Dr. Bob

FDA Approves Most Comprehensive System to Test Donated Blood for HIV, Hepatitis B & Hepatitis C

Advanced test for increased blood safety is first to add the detection of HIV- 1 Group O RNA and HIV-2 RNA

PLEASANTON, Calif., Dec. 31 /PRNewswire/ -- The United States Food & Drug Administration (FDA) today approved a new nucleic acid test from Roche to screen donated blood for HIV-1 Group M RNA, hepatitis C RNA and hepatitis B DNA in a single, automated assay. The test, called the cobas TaqScreen MPX Test for use on the cobas s 201 system, is a qualitative in vitro test for comprehensive single-assay detection of HIV-1 Group M RNA, HIV-1 Group O RNA, HIV-2 RNA, hepatitis C Virus RNA and hepatitis B Virus DNA in human plasma. The test, WHICH IS NOT INTENDED FOR USE AS AN AID IN DIAGNOSIS,is designed to further increase the safety of blood supplies by identifying infections earlier than traditional serology tests.

"Roche is committed to meeting the needs of blood centers with tests and systems that ensure the highest blood safety," said Daniel O'Day, head of Roche Molecular Diagnostics, the business area of Roche Diagnostics that developed the test. "Our multiplex test has been widely adopted and has demonstrated excellent performance in blood centers worldwide. We are pleased to introduce it in the U.S. as we continue to further invest in solutions for this critical industry."

The test runs on the fully automated, real-time PCR cobas s 201 system, designed to increase processing efficiency with a unique modular design and ready to use reagents.

"The Roche MPX test raises the blood industry to a higher level with regard to overall blood safety, process simplification and process control," said Louis M. Katz MD, Executive VP, Medical Affairs at Mississippi Valley Regional Blood Center, one of the TaqScreen MPX clinical trials sites. "Our organization looks forward to using the MPX test."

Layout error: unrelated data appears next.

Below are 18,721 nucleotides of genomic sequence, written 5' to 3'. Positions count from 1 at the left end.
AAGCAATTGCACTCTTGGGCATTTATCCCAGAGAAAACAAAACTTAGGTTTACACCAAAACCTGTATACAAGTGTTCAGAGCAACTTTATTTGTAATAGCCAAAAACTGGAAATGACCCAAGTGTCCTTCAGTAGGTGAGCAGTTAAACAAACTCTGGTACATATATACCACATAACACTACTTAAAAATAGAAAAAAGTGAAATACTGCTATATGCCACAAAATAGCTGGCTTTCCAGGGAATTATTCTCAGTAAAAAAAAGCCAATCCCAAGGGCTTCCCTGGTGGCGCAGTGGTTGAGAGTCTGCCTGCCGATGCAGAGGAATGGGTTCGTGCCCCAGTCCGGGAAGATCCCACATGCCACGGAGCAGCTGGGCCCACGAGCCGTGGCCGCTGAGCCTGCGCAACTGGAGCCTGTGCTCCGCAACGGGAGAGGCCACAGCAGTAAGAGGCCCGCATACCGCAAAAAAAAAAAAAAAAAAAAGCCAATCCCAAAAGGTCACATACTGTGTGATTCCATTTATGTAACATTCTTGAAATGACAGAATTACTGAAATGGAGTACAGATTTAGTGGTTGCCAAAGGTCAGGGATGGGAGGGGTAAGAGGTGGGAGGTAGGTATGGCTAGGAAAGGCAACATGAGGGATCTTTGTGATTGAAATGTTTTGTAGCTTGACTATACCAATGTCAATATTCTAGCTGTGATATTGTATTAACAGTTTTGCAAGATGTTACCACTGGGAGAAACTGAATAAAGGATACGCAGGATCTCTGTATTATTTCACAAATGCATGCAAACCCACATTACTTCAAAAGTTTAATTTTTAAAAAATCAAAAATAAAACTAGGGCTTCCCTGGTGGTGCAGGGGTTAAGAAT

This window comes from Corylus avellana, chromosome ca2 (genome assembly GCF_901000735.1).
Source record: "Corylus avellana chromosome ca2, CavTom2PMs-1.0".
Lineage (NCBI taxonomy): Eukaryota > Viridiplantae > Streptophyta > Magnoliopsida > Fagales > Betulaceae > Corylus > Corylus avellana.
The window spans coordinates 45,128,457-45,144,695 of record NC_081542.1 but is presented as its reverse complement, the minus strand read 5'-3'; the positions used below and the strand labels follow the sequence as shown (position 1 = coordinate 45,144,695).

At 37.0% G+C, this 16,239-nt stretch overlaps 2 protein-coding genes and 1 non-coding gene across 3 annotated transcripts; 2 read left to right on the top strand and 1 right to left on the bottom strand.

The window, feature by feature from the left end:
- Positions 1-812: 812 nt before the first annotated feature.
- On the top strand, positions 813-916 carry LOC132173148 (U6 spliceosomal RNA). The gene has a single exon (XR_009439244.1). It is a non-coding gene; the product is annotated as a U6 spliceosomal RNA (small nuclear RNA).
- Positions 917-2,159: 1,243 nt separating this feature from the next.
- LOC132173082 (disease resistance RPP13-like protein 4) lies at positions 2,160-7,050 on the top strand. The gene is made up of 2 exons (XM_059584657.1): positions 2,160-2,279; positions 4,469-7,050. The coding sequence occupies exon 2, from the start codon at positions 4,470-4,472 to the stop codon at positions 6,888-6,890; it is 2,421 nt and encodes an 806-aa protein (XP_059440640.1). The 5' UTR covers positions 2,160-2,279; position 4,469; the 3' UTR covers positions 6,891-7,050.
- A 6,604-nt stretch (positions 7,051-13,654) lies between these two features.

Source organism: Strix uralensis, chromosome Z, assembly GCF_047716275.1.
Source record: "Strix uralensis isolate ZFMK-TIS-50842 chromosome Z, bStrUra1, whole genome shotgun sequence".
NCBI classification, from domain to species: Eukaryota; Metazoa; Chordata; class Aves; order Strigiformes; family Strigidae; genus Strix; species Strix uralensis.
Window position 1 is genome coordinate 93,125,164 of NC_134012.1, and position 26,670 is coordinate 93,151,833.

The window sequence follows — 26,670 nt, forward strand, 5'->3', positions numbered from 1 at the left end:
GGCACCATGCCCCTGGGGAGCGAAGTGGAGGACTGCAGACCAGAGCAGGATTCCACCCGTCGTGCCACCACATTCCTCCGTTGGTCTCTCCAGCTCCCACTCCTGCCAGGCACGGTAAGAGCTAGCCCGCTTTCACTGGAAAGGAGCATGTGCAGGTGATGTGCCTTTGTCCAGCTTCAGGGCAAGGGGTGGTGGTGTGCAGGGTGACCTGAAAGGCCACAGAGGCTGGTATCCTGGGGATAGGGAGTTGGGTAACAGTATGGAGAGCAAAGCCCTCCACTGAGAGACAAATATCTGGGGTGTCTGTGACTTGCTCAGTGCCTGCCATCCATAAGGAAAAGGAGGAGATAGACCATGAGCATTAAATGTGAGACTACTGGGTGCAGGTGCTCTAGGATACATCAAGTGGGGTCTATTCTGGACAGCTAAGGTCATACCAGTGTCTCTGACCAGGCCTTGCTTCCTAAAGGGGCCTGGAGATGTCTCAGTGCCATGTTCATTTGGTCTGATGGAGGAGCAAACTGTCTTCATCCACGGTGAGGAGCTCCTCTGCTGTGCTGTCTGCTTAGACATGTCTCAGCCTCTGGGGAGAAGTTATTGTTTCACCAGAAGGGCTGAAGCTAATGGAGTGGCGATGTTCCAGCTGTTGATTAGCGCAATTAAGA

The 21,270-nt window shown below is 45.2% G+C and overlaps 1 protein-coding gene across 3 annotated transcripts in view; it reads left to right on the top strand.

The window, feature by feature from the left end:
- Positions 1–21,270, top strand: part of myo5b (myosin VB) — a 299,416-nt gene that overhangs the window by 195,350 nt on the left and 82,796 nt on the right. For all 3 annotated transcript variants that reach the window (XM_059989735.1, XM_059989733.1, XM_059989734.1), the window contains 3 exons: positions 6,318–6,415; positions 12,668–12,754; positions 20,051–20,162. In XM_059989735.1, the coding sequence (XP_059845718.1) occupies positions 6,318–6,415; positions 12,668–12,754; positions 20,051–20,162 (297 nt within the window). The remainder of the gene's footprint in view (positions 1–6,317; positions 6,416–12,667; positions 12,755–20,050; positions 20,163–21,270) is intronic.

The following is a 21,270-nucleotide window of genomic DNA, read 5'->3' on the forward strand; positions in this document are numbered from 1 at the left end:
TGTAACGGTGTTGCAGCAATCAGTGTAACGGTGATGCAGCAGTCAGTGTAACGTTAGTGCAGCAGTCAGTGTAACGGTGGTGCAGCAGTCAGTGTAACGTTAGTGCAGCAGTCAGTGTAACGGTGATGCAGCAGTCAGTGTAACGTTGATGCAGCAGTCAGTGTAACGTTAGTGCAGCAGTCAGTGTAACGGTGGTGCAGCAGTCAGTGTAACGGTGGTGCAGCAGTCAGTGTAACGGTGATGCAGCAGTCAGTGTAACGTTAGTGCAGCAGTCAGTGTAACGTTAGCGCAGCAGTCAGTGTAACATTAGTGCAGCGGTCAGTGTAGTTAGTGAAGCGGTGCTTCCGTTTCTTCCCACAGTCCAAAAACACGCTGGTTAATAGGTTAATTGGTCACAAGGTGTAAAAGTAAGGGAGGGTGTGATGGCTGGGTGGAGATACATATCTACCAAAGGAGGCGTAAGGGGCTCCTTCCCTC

Countries that have implemented NAT testing have demonstrated a reduction in transfusion-related HIV, HBV, and HCV infections. In the U.S. alone, the Centers for Disease Control and Prevention estimates that there are more than one million people in the U.S. living with HIV/AIDS, with an additional 40,000 people being infected each year. It is estimated that 300,000 infected persons are unaware of their HIV status. More than 4 million people in the U.S. have been infected with HCV, 3.2 million of whom are chronically infected. HCV is the leading cause of liver cancer in the U.S. More than 1,200,000 people are chronically infected with HBV and about 5,000 people die of complications of HBV every year in the U.S. Many individuals with HBV and HCV show no symptoms of disease, and do not know that they are infected.

About Roche Blood Screening

Roche Diagnostics is the leading provider of real-time PCR-based nucleic acid tests for the international blood bank market. Nucleic acid-based tests

enable earlier detection of active HIV, Hepatitis C, and Hepatitis B infections than conventional antibody or antigen assays. Roche assays have been used by the Japanese Red Cross since 1999 to screen Japan's entire blood supply. Roche launched the automated cobas s 201 system and the cobas TaqScreen MPX Test outside the United States in 2006 for the most comprehensive single-assay detection of HIV-1 Groups M & O, HIV-2, and hepatitis B and C in donated blood and plasma. The West Nile Virus test for this platform was launched in the U.S. in 2007.